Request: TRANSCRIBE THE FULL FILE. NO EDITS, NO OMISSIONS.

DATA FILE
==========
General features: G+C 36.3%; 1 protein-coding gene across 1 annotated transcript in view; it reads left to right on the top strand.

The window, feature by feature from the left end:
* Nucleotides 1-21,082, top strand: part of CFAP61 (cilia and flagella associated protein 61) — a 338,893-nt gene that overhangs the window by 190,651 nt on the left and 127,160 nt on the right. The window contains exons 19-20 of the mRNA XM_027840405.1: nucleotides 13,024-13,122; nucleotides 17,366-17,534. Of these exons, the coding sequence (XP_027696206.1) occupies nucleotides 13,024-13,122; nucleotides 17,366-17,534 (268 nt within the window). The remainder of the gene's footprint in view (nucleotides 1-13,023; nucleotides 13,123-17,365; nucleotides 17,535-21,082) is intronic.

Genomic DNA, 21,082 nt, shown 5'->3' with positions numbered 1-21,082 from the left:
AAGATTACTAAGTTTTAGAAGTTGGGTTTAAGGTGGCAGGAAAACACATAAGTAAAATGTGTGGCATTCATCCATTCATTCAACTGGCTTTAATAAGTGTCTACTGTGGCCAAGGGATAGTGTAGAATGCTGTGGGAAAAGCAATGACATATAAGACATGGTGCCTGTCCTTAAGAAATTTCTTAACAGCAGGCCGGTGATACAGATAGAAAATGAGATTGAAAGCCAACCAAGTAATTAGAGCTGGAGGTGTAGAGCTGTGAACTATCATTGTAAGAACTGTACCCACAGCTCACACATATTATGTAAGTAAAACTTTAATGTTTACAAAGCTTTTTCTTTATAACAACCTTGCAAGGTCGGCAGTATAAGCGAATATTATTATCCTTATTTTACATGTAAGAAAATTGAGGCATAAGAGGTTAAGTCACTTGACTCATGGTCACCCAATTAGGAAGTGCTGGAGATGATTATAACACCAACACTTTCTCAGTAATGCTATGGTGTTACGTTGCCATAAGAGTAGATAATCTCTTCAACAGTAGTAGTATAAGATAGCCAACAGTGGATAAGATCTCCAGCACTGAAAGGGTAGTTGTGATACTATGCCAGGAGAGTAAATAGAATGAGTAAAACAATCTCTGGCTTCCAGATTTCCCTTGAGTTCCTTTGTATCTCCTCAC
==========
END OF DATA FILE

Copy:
General features: G+C 36.3%; 1 protein-coding gene across 1 annotated transcript in view; it reads left to right on the top strand.

The window, feature by feature from the left end:
* Nucleotides 1-21,082, top strand: part of CFAP61 (cilia and flagella associated protein 61) — a 338,893-nt gene that overhangs the window by 190,651 nt on the left and 127,160 nt on the right. The window contains exons 19-20 of the mRNA XM_027840405.1: nucleotides 13,024-13,122; nucleotides 17,366-17,534. Of these exons, the coding sequence (XP_027696206.1) occupies nucleotides 13,024-13,122; nucleotides 17,366-17,534 (268 nt within the window). The remainder of the gene's footprint in view (nucleotides 1-13,023; nucleotides 13,123-17,365; nucleotides 17,535-21,082) is intronic.

Genomic DNA, 21,082 nt, shown 5'->3' with positions numbered 1-21,082 from the left:
AAGATTACTAAGTTTTAGAAGTTGGGTTTAAGGTGGCAGGAAAACACATAAGTAAAATGTGTGGCATTCATCCATTCATTCAACTGGCTTTAATAAGTGTCTACTGTGGCCAAGGGATAGTGTAGAATGCTGTGGGAAAAGCAATGACATATAAGACATGGTGCCTGTCCTTAAGAAATTTCTTAACAGCAGGCCGGTGATACAGATAGAAAATGAGATTGAAAGCCAACCAAGTAATTAGAGCTGGAGGTGTAGAGCTGTGAACTATCATTGTAAGAACTGTACCCACAGCTCACACATATTATGTAAGTAAAACTTTAATGTTTACAAAGCTTTTTCTTTATAACAACCTTGCAAGGTCGGCAGTATAAGCGAATATTATTATCCTTATTTTACATGTAAGAAAATTGAGGCATAAGAGGTTAAGTCACTTGACTCATGGTCACCCAATTAGGAAGTGCTGGAGATGATTATAACACCAACACTTTCTCAGTAATGCTATGGTGTTACGTTGCCATAAGAGTAGATAATCTCTTCAACAGTAGTAGTATAAGATAGCCAACAGTGGATAAGATCTCCAGCACTGAAAGGGTAGTTGTGATACTATGCCAGGAGAGTAAATAGAATGAGTAAAACAATCTCTGGCTTCCAGATTTCCCTTGAGTTCCTTTGTATCTCCTCAC